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An acute infectious zoonotic disease caused by the bacterium Bacillus anthracis and primarily associated with herbivorous mammals. Carnivorous mammals, birds, reptiles, amphibians, fish, and insects are generally resistant to anthrax infection. However, carnivorous and omnivorous mammals often succumb after ingestion of infected meat containing the anthrax toxins, which can cause swelling in the throat and suffocation. Humans primarily present with cutaneous lesions, appearing as black scabs or eschars, after contact with infected animals, carcasses, or animal products.Zoonoses

Anthrax is responsible for the deaths of thousands of domesticated and wild herbivorous animals annually. Parts of Africa, Asia, southern Europe, and North and South America are subject to repeated outbreaks. In the Western Hemisphere, anthrax is well controlled in livestock.

Bacillus anthracis is a gram-positive, rod-shaped, endospore-forming bacterium, approximately 1.0–1.2 micrometers in diameter and 3–8 μm long. The spores resist drying, cold, heat, and disinfectants, and can remain viable for many years in soil, water, and animal hides and products. Bacillus anthracis possesses three virulence factors: lethal toxin, edema toxin, and a poly-d-glutamic acid capsule. Lethal toxin is composed of two proteins, lethal factor and protective antigen. The protective antigen is produced by the anthrax bacillus at a molecular weight of 83 kDa, but must be cleaved by either serum or target cell surface proteases to 63 kDa before it complexes with lethal factor to form lethal toxin. The edema toxin is composed of edema factor and protective antigen, and it is believed to complex in a manner similar to that seen for lethal toxin. Protective antigen plays a central role in that it is required for transport of lethal factor and edema factor into host target cells. The macrophage appears to be the primary host target cell for lethal toxin, whereas the neutrophil appears to be the target cell for edema toxin in addition to other cells involved in edema formation. The third virulence factor is the capsule, which inhibits phagocytosis through its negatively charged poly-d-glutamic acid composition. All three toxin components are encoded by a plasmid, pXO1, whereas the enzymes required for capsule synthesis are encoded for by the pXO2 plasmid. Strains lacking either or both plasmids are avirulent, such as the veterinary vaccine Sterne strain, which lacks the pXO2 plasmid.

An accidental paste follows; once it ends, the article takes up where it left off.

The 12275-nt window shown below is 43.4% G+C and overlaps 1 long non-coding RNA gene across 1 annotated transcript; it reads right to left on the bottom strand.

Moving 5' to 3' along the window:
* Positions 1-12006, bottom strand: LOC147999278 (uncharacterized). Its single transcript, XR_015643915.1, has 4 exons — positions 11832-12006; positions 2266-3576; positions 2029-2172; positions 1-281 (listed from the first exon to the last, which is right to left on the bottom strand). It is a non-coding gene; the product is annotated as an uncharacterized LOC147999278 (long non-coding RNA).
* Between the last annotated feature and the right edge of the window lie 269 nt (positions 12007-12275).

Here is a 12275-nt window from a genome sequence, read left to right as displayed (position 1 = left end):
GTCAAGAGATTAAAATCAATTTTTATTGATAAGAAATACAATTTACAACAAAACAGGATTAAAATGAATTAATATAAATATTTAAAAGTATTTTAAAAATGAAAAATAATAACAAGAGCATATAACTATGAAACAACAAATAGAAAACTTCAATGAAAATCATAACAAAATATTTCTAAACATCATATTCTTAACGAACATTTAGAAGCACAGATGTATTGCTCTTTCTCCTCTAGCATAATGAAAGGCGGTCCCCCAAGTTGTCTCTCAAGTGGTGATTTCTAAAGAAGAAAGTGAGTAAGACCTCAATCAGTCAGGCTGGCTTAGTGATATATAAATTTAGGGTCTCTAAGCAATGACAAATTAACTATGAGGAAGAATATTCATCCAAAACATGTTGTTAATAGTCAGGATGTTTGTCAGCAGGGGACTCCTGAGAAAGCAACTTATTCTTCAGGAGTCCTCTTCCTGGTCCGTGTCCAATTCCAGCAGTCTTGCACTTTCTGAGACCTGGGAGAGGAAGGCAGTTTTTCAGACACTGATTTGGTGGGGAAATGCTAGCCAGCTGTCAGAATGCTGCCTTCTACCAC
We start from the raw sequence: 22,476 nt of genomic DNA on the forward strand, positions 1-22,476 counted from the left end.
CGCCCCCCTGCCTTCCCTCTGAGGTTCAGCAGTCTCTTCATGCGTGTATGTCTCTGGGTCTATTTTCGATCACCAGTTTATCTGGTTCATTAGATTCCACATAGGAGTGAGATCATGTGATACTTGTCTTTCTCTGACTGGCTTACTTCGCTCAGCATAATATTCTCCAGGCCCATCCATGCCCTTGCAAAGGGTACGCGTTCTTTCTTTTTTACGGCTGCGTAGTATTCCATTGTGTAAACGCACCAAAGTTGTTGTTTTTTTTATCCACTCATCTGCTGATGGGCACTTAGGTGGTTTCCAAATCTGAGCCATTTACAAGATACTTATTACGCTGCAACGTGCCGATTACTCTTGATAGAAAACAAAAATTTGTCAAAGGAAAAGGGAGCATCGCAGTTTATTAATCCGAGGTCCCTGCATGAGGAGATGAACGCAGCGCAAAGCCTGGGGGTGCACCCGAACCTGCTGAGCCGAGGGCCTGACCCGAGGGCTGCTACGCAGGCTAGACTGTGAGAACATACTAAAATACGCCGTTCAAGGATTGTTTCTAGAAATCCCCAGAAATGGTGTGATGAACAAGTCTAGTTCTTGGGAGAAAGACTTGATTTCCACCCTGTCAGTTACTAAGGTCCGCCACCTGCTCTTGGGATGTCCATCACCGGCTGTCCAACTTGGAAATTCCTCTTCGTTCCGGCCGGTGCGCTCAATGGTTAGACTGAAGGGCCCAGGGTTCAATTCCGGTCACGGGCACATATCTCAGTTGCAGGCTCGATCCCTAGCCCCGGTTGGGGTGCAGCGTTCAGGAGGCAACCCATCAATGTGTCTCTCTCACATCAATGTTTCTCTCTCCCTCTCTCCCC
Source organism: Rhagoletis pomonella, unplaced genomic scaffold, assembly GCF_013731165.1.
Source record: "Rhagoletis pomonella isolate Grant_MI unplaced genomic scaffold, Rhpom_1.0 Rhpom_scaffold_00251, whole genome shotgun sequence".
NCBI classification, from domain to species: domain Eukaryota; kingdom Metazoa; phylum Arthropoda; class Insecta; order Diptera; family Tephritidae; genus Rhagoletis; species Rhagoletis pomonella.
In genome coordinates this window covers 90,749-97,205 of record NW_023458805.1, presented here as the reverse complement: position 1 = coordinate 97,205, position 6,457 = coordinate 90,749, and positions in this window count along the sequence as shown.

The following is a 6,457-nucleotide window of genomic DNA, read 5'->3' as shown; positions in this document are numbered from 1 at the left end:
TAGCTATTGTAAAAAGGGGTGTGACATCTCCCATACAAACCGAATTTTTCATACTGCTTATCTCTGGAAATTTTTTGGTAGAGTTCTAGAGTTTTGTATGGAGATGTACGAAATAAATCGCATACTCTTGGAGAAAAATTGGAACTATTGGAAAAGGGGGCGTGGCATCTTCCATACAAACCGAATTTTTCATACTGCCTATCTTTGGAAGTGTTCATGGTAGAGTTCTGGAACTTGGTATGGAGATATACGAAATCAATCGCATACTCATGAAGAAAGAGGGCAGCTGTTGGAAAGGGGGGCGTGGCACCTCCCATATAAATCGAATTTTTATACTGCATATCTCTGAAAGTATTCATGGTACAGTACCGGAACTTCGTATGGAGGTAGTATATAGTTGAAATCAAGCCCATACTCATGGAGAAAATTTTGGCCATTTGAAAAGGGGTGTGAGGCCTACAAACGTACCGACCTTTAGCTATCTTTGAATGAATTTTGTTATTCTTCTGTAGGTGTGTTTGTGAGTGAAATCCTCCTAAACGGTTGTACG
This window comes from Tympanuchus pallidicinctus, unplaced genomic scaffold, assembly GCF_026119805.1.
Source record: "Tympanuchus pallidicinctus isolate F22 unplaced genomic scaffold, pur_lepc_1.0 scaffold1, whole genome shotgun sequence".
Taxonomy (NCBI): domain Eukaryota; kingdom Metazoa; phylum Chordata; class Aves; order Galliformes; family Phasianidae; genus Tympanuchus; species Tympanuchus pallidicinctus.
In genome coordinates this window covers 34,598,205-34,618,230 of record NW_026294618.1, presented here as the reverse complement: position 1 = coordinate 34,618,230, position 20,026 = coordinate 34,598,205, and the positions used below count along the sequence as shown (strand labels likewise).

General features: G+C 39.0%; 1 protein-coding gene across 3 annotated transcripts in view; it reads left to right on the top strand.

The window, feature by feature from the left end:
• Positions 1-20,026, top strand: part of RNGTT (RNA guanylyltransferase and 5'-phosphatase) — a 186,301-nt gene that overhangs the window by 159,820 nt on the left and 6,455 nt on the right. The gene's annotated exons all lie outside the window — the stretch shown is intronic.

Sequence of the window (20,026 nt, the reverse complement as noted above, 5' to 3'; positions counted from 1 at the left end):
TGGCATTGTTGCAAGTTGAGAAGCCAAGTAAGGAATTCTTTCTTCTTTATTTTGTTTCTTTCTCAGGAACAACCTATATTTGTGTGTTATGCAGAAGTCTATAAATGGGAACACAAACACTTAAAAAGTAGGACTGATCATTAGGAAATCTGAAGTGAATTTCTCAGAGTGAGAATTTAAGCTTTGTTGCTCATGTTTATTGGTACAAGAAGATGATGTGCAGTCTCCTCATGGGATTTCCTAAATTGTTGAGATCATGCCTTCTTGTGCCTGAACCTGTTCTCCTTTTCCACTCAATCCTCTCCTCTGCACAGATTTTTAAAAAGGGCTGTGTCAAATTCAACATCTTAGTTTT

Anthrax consists of two clinical forms, cutaneous and septicemic. The cutaneous form begins as a blisterlike lesion that eventually becomes an intensely dark, relatively painless, edematous lesion forming a black eschar. The lesions rapidly become sterile after antibiotic therapy and take several weeks to resolve, even with treatment. The cutaneous form is reported only in humans, rabbits, swine, and horses.

The septicemic form arises from various initial sites of infection, including cutaneous, oropharyngeal, gastrointestinal, or inhalational exposures. The course of septicemic disease depends on the exposure route and the susceptibility of the animal host. The vast majority of systemic anthrax cases in herbivorus animals occur from trauma to mucosal linings of the mouth and upper alimentary canal caused by ingested fibrous foods. Inhalation anthrax is believed to be initiated by phagocytosis of spores within the lungs by alveolar macrophages. Spore-laden macrophages pass through lymphatic channels to the sinuses of regional lymph nodes or migrate to the spleen, where the spores germinate within the macrophages, multiply, and overwhelm and escape the macrophages to invade the efferent lymphatics. For other portals of entry, mesenteric lymph nodes become involved. The bacilli move to the spleen, where they induce pronounced splenomegaly (enlargement of the spleen), and finally enter the bloodstream, where they induce secondary sites of infection, massive bacillemia, toxemia, and sudden death. Failure of the blood to clot, hemorrhages of skin, hemorrhagic meningitis, and reduced rigor mortis are frequently found in anthrax-infected carcasses. Exposure of contaminated body fluids to the lower atmospheric levels of carbon dioxide results in sporulation of the bacilli. Therefore, opening of infected carcasses should be avoided.

Besides its central role for binding the lethal and edema toxins to target cells, protective antigen plays an important role in the host's  protective immune response against anthrax, hence the term protective antigen. Vaccines lacking protective antigen are not protective. For United States and United Kingdom human anthrax vaccines, protective antigen bound to aluminum salts is the principal immunogen. However, veterinary vaccines are composed of viable spores of B. anthracis Sterne strain, a nonencapsulated toxigenic variant. Full protection against anthrax with the veterinary vaccine is afforded by primary and annual booster vaccinations. Infectious disease Medical bacteriology

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From McGraw-Hill Concise Encyclopedia of Environmental Science. The Content is a copyrighted work of McGraw-Hill and McGraw-Hill reserves all rights in and to the Content. The Work is © 2008 by The McGraw-Hill Companies, Inc.
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